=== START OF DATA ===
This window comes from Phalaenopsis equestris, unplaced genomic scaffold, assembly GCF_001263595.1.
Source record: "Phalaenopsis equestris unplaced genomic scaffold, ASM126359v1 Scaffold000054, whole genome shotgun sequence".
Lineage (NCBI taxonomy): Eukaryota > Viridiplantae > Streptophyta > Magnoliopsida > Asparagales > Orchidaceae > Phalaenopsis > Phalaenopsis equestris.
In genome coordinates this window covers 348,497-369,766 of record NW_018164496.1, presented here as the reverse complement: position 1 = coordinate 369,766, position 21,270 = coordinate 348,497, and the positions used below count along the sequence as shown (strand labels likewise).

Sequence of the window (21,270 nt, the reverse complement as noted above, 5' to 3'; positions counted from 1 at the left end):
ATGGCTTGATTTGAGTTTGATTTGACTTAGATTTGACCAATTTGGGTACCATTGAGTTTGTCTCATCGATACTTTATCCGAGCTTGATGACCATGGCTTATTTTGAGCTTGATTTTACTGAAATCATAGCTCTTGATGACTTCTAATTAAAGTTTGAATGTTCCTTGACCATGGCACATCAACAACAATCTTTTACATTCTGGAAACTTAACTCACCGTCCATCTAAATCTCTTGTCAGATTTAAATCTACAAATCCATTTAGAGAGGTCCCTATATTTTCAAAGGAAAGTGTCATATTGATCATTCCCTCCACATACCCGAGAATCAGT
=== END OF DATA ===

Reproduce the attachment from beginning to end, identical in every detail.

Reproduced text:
This window comes from Phalaenopsis equestris, unplaced genomic scaffold, assembly GCF_001263595.1.
Source record: "Phalaenopsis equestris unplaced genomic scaffold, ASM126359v1 Scaffold000054, whole genome shotgun sequence".
Lineage (NCBI taxonomy): Eukaryota > Viridiplantae > Streptophyta > Magnoliopsida > Asparagales > Orchidaceae > Phalaenopsis > Phalaenopsis equestris.
In genome coordinates this window covers 348,497-369,766 of record NW_018164496.1, presented here as the reverse complement: position 1 = coordinate 369,766, position 21,270 = coordinate 348,497, and the positions used below count along the sequence as shown (strand labels likewise).

Sequence of the window (21,270 nt, the reverse complement as noted above, 5' to 3'; positions counted from 1 at the left end):
ATGGCTTGATTTGAGTTTGATTTGACTTAGATTTGACCAATTTGGGTACCATTGAGTTTGTCTCATCGATACTTTATCCGAGCTTGATGACCATGGCTTATTTTGAGCTTGATTTTACTGAAATCATAGCTCTTGATGACTTCTAATTAAAGTTTGAATGTTCCTTGACCATGGCACATCAACAACAATCTTTTACATTCTGGAAACTTAACTCACCGTCCATCTAAATCTCTTGTCAGATTTAAATCTACAAATCCATTTAGAGAGGTCCCTATATTTTCAAAGGAAAGTGTCATATTGATCATTCCCTCCACATACCCGAGAATCAGT